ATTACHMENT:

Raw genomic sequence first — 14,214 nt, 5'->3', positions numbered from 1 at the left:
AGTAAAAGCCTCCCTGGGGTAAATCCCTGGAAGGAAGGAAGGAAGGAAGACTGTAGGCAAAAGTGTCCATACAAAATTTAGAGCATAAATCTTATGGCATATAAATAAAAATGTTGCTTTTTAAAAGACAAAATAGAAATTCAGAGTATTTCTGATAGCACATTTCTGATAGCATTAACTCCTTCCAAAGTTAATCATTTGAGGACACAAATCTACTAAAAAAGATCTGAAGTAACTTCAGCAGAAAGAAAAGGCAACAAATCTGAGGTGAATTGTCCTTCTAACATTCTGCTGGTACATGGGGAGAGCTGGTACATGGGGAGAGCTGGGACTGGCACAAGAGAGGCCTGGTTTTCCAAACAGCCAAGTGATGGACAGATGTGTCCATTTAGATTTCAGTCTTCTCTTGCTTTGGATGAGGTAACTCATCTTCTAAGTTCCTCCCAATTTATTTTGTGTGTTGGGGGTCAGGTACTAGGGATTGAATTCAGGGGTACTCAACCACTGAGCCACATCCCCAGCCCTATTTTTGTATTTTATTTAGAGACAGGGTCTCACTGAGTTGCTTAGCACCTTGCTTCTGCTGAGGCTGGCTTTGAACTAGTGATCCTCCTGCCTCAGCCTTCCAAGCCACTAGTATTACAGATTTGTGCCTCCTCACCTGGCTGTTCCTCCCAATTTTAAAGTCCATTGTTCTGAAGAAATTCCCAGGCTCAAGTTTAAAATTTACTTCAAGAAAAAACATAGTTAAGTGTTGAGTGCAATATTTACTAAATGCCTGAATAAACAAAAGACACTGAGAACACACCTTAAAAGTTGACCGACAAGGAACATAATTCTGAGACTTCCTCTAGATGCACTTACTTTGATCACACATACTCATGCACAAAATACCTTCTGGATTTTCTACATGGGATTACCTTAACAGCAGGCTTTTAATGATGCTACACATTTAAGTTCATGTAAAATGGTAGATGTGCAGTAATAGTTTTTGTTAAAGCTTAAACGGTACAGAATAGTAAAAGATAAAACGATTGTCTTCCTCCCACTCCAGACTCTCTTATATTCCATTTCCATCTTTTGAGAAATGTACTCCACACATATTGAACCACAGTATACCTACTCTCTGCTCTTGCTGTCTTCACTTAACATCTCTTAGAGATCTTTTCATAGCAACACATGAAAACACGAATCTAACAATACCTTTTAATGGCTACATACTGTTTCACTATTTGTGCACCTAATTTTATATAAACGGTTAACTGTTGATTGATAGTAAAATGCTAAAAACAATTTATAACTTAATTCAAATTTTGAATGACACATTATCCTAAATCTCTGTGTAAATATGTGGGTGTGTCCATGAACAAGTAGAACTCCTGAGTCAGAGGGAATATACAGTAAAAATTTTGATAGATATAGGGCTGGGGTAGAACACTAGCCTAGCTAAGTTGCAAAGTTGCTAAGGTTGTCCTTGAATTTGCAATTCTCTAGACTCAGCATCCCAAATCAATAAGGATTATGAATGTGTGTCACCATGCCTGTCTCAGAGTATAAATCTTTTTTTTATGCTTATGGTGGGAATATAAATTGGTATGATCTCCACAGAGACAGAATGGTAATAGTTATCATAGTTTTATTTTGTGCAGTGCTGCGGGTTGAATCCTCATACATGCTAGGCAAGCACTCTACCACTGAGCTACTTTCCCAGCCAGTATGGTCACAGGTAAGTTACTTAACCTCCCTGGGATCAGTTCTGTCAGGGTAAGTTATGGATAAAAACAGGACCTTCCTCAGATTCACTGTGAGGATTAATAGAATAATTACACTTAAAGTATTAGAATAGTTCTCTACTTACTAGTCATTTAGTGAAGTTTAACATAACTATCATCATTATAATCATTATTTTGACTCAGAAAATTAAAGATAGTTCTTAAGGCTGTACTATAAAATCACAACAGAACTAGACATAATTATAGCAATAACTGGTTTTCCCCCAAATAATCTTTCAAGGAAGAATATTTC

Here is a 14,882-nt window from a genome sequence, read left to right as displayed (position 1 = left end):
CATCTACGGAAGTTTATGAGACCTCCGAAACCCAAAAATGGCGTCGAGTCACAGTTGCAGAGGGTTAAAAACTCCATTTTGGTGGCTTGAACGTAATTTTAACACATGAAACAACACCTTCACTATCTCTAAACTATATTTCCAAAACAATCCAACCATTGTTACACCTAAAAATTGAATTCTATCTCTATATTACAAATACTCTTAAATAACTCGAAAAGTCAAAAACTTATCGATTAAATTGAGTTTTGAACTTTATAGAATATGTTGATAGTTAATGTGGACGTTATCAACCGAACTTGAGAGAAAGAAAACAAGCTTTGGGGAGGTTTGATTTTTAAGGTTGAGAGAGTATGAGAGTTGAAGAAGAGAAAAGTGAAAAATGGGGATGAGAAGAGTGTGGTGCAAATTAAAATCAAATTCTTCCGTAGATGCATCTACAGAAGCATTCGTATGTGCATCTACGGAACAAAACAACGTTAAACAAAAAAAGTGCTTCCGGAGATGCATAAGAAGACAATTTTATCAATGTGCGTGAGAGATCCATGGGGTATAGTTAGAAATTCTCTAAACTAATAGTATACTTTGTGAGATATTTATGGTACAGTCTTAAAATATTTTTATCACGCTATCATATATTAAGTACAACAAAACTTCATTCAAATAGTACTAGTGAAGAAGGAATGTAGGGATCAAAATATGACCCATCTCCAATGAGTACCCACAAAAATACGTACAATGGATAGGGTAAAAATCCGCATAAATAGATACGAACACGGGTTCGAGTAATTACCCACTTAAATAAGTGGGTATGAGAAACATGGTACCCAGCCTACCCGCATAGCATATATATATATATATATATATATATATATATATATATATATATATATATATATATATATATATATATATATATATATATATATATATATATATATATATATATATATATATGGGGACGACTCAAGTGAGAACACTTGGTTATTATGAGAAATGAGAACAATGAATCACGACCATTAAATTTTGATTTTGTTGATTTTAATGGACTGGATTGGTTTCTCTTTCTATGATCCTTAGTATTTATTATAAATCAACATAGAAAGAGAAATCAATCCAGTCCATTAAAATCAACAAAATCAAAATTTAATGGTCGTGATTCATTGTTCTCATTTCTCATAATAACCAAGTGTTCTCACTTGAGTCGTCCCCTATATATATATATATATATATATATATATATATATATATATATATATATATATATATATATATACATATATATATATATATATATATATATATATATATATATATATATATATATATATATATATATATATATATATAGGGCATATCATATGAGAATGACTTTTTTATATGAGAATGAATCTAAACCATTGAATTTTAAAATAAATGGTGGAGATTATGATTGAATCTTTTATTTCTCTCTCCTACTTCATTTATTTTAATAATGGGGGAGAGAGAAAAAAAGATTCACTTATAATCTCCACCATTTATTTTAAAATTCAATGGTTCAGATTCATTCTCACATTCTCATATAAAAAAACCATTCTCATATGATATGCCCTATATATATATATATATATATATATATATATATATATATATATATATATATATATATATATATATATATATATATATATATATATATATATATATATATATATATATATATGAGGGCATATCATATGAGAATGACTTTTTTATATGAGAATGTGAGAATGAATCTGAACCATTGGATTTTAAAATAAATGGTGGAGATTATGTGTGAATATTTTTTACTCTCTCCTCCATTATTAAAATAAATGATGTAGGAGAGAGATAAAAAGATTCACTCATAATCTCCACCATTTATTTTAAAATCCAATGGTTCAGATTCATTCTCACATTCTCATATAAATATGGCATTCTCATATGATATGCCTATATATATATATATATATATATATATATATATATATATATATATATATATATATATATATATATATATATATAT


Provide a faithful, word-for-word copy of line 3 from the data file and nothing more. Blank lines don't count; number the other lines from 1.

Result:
Here is a 14,882-nt window from a genome sequence, read left to right as displayed (position 1 = left end):